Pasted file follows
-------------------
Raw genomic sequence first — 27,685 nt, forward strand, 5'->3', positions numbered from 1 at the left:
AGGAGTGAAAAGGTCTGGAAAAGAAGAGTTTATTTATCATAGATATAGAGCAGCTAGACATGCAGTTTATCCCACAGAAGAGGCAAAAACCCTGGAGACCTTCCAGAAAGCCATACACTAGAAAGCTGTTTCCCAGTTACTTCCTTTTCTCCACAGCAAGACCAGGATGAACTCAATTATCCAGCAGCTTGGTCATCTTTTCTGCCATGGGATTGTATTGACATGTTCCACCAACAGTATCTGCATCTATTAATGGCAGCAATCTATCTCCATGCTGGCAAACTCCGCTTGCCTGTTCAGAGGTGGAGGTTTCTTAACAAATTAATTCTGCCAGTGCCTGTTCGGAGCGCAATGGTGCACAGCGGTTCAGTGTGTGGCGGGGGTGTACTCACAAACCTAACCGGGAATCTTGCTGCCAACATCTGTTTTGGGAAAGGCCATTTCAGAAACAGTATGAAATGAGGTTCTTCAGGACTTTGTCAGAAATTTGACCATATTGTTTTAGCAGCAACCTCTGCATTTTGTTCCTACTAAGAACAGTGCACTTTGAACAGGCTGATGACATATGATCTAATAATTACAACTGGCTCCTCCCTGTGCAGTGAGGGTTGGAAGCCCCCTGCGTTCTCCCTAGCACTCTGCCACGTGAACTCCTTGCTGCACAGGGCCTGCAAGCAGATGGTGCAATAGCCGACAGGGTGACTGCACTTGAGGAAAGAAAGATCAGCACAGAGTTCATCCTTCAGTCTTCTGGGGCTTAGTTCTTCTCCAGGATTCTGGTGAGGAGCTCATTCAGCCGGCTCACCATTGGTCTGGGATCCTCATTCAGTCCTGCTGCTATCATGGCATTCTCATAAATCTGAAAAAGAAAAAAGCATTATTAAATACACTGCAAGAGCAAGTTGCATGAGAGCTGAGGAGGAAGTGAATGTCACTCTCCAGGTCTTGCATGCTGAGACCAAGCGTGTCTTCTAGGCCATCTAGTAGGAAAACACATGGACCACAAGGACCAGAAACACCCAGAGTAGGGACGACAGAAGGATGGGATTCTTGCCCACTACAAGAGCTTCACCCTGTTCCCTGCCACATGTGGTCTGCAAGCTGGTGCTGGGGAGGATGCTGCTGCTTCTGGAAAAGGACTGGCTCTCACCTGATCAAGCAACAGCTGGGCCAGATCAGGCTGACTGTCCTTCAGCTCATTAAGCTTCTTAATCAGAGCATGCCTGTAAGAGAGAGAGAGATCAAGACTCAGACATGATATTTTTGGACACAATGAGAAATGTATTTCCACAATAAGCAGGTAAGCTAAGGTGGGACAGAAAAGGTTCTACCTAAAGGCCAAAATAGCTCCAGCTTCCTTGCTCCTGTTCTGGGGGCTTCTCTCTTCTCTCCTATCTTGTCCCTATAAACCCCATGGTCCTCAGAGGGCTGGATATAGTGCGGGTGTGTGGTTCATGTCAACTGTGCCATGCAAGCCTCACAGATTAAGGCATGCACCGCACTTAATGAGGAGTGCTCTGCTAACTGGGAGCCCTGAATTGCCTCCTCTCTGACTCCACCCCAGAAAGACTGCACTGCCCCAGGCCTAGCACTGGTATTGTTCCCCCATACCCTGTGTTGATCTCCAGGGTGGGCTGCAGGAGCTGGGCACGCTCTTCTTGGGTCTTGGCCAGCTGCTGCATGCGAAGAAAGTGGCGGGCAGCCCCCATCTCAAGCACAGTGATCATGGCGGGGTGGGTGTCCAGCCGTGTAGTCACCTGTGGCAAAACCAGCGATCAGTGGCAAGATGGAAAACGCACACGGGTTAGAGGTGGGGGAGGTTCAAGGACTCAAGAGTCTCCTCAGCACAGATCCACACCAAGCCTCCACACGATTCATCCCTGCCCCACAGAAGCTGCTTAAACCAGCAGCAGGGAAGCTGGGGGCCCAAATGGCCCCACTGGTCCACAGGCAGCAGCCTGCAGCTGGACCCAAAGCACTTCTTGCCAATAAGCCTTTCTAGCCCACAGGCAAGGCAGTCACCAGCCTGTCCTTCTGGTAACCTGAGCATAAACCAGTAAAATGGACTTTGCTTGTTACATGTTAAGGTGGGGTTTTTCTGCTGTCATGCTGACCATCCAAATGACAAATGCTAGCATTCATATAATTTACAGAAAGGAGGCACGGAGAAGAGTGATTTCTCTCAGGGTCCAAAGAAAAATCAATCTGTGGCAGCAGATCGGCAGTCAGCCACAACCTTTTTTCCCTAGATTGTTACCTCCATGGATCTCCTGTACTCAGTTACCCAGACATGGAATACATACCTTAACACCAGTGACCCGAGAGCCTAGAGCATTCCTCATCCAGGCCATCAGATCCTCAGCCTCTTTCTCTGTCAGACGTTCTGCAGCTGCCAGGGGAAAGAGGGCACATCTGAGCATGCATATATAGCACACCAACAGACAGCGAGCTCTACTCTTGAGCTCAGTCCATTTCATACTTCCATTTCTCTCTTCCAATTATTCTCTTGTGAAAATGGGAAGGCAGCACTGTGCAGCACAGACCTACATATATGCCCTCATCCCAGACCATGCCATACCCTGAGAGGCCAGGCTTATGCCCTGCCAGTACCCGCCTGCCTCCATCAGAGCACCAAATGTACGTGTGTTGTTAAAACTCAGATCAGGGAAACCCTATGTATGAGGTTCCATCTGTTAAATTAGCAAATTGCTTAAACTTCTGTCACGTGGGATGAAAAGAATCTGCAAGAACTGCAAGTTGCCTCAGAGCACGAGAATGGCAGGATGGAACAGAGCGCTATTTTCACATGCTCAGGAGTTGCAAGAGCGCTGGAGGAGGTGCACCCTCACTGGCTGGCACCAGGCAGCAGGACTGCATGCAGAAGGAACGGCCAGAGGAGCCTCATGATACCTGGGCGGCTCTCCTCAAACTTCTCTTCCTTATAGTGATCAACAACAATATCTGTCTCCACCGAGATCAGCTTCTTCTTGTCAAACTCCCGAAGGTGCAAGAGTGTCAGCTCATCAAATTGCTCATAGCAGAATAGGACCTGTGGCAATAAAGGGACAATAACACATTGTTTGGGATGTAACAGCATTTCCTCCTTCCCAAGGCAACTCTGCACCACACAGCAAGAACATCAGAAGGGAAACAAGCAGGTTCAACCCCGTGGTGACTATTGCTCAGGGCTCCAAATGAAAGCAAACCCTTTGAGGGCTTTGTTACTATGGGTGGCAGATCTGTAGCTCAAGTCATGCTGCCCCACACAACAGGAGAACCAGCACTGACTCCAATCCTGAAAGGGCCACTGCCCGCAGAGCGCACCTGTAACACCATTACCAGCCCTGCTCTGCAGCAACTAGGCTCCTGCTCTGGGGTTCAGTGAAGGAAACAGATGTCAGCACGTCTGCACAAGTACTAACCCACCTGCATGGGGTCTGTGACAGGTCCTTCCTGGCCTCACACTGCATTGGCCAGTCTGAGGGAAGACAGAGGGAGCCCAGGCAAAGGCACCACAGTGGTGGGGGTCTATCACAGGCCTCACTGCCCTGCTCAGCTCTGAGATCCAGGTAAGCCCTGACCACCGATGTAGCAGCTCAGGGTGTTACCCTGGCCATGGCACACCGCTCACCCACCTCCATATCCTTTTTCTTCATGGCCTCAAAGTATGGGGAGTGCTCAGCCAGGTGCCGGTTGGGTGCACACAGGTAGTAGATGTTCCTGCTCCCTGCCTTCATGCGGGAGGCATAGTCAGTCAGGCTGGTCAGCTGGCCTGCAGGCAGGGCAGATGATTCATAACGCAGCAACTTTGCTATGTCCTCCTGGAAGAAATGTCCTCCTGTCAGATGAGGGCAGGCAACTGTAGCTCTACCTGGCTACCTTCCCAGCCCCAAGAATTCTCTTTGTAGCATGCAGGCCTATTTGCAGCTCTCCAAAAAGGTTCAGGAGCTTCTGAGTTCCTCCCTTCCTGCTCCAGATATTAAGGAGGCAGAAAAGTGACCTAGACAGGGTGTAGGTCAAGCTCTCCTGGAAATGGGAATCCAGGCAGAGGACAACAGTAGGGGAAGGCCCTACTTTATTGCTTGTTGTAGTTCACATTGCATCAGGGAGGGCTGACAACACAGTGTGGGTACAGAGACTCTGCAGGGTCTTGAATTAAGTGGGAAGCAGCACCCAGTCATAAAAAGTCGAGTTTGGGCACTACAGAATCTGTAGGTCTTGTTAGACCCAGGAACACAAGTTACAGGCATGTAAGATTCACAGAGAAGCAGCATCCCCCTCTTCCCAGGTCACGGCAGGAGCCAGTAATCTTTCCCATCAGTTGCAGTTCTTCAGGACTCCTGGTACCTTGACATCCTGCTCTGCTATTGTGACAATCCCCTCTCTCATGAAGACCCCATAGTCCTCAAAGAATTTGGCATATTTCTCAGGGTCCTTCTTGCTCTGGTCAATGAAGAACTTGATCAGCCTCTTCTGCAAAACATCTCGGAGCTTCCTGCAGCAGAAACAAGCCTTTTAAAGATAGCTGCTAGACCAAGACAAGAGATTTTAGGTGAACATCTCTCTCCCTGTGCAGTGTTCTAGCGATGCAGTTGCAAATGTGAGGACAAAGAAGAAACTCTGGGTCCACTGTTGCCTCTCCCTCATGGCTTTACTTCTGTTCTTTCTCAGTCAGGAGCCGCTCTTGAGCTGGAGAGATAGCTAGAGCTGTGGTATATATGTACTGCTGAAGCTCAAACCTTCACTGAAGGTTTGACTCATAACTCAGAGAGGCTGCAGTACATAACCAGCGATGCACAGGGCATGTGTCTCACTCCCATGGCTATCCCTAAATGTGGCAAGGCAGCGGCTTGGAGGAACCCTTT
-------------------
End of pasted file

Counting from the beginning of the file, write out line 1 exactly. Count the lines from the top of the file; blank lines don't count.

Raw genomic sequence first — 27,685 nt, forward strand, 5'->3', positions numbered from 1 at the left: